The Sun cites traffic planning staff in warning against blanket speed limit reductions, calling for case-by-case approvals. “Not all streets are suitable for a 30 km/h speed limit…” the staff report says. Ignoring the delicious irony of the Sun embracing the red tape loving bureaucracy at any time, we are in agreement here. In the perverse way of traditional traffic planning, streets were designed with pedestrian safety in mind, built wide to accommodate driver mistakes travelling at X km/h. Wider, assuming a certain disregard for the posted speed limit; a worst case scenario, if you will, that enabled drivers to comfortably travel above the desired speed limit.

City transportation departments are filled with people raised in that tradition, the tradition of putting cars atop the transportation hierarchy. icantdrive55Lay out streets and, therefore, cities, first for the private vehicle and adapt everything and everyone else around that. Of course said street is not “suitable for a 30 km/h speed limit” (whatever the hell ‘suitable’ means in this circumstance). It was designed for 40 km/h and is easily driven along at 50 km/h. That was the whole point.

That is the status quo. Changing it means challenging it. Drop the speed limit to 30 km/h and then slowly redesign the streets to physically enforce the lower speed limit. Narrow the streets. Give back the extra space to other users, pedestrians and cyclists. Flatten out our transportation hierarchy.

Drivers won’t put it up it, we’re informed, matter-of-factly.

“…an unsuitable speed limit could result in widespread disregard or non-compliance by motorists,” writes city staff. deathrace2000“The resulting variation in operating speeds of vehicles could result in a less safe environment for pedestrians and cyclists and increase the risk of collisions.”

In most other circumstances, that would be taken as a threat.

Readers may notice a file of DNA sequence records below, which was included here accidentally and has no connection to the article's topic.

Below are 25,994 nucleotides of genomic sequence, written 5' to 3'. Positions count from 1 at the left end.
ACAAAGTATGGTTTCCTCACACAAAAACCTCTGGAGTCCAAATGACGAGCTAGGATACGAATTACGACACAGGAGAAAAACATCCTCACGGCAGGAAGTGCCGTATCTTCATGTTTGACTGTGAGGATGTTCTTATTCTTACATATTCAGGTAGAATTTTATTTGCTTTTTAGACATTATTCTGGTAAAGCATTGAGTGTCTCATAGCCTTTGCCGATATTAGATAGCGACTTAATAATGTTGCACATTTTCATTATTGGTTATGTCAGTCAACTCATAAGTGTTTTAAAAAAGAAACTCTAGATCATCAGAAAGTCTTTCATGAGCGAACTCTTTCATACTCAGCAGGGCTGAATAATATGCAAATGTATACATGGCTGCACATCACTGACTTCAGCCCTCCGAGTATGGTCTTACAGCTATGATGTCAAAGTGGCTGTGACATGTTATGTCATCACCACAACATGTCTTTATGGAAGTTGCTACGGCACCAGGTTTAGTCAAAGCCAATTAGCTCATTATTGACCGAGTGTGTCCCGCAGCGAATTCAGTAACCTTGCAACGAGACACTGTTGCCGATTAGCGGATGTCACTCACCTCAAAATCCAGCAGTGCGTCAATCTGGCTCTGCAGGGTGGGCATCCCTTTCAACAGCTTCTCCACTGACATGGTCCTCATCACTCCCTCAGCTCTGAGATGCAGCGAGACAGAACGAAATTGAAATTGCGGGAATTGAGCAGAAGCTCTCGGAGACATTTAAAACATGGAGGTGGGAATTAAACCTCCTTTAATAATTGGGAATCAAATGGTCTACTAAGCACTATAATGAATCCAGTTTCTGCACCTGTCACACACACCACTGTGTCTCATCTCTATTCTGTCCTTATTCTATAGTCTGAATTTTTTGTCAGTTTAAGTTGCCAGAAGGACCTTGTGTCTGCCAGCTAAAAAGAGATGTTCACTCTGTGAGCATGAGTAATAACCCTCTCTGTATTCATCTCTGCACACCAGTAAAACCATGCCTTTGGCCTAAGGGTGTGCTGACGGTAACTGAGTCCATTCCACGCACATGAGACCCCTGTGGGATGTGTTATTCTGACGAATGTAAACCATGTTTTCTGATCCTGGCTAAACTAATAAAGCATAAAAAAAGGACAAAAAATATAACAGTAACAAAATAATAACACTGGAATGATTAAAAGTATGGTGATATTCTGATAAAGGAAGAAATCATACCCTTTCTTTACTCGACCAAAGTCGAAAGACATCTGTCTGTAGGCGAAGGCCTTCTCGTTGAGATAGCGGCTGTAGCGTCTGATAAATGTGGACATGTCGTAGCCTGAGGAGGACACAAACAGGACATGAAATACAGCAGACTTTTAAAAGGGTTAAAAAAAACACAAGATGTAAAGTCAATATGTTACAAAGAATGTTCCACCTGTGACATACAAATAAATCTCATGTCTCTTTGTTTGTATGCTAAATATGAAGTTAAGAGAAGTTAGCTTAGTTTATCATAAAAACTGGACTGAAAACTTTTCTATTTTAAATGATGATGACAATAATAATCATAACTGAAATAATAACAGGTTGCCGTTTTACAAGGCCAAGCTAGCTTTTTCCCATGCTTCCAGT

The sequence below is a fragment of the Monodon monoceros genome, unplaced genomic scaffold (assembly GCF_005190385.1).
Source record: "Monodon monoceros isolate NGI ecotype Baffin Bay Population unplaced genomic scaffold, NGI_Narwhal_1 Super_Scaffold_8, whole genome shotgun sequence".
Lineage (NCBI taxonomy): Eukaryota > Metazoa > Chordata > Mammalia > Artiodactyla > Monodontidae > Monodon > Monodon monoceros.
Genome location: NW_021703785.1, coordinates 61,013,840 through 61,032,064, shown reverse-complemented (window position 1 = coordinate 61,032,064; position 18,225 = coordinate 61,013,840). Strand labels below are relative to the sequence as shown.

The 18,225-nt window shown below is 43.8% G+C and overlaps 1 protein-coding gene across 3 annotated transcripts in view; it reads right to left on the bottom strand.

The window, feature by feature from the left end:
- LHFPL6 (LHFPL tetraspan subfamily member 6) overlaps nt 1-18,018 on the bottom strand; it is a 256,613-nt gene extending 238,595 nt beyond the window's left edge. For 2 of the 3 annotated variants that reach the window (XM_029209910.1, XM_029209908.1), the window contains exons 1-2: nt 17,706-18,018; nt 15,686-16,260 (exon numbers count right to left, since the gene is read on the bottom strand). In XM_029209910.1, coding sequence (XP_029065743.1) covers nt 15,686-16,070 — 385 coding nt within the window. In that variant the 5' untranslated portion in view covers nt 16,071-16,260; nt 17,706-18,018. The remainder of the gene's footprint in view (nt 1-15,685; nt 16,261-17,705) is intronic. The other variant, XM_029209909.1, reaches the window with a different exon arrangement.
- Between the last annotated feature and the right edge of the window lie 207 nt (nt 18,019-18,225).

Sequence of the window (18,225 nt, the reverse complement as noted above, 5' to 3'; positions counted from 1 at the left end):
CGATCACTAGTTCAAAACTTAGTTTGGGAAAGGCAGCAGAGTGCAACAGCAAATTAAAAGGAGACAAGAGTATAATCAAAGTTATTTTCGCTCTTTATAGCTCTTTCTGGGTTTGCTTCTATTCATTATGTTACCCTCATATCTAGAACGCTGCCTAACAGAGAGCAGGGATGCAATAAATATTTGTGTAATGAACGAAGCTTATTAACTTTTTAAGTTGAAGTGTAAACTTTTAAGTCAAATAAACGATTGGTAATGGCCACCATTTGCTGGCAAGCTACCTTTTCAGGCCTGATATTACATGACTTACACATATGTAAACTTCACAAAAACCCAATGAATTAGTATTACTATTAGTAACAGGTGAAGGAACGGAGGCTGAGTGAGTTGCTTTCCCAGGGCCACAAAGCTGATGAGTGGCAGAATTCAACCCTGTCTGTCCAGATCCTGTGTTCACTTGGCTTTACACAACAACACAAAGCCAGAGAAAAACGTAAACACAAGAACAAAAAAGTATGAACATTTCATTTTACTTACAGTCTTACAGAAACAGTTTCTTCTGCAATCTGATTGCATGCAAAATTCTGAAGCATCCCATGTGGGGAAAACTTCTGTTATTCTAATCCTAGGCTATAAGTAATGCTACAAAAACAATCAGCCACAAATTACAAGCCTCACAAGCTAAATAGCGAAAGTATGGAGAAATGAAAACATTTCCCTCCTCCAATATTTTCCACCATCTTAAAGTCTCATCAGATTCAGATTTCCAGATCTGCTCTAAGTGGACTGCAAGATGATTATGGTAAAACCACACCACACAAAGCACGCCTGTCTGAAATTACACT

Reducing speed limits won’t change motorist behaviour which ‘could result in a less safe environment for pedestrians and cyclists and increase the risk of collisions’. Better keep drivers happy or else. An angry or frustrated driver is a dangerous driver.

I love to play my rock ‘n’ roll music way loud wherever I go, whenever I want. Nobody better tell me when and where I can play my rock ‘n’ roll music way loud. That would make me angry and frustrated. So angry and frustrated, I’d punch anybody who tells me to turn it down.

Why are we so quick to exempt car drivers from adhering to the rules of the road we collectively seek to establish?crybaby

Public Works and Infrastructure chair, Jaye Robinson, brushed aside the need to lower speed limits on downtown streets, pointing out that 90% of collisions involving pedestrians and cyclists, and 85% of the resulting fatalities happen on arterial roads which, for me, suggests maybe we should look at improving pedestrian and cyclist safety on arterial roads not ignore trying to improve it downtown. 15% of pedestrian and cyclist fatalities as collateral damage, acceptable losses in our ongoing war on the car.

Or as Rob Ford famously put it: “My heart bleeds for them but at the end of the day, it’s their own fault.”

Like the Gardiner East debate a couple weeks ago, drivers and their hardcore apologists cannot fathom a world where their transportation priorities do not take precedence over those of everyone else. Even a less wild-eyed reactionary than the Toronto Sun editorial board, the National Post’s Chris Selley, eye-rolled at the critics of John Tory, calling the push against keeping the 1.7 kilometre eastern bit of the expressway elevated, “overblown in quantity and misbegotten in kind”, a decision that doesn’t “matter all that much”. wrongwayWhat’s a few hundred million dollars in lost development potential, untold amounts of property tax revenue and a decade, more or less, of painstaking waterfront planning in the face of the intractable demands of car drivers?

Any pushback against those is seen as radical, unreasonable and unworkable. Change that cannot be countenanced for fear of the ensuing chaos which will inevitably follow. (It’s always with the chaos.) As A Matter Of Fact, I Do Own The Road, says the bumper sticker. Driving as some sort of divine right rather than a granted privilege.

leisurely submitted by Cityslikr


Follow

Get every new post delivered to your Inbox.

Join 298 other followers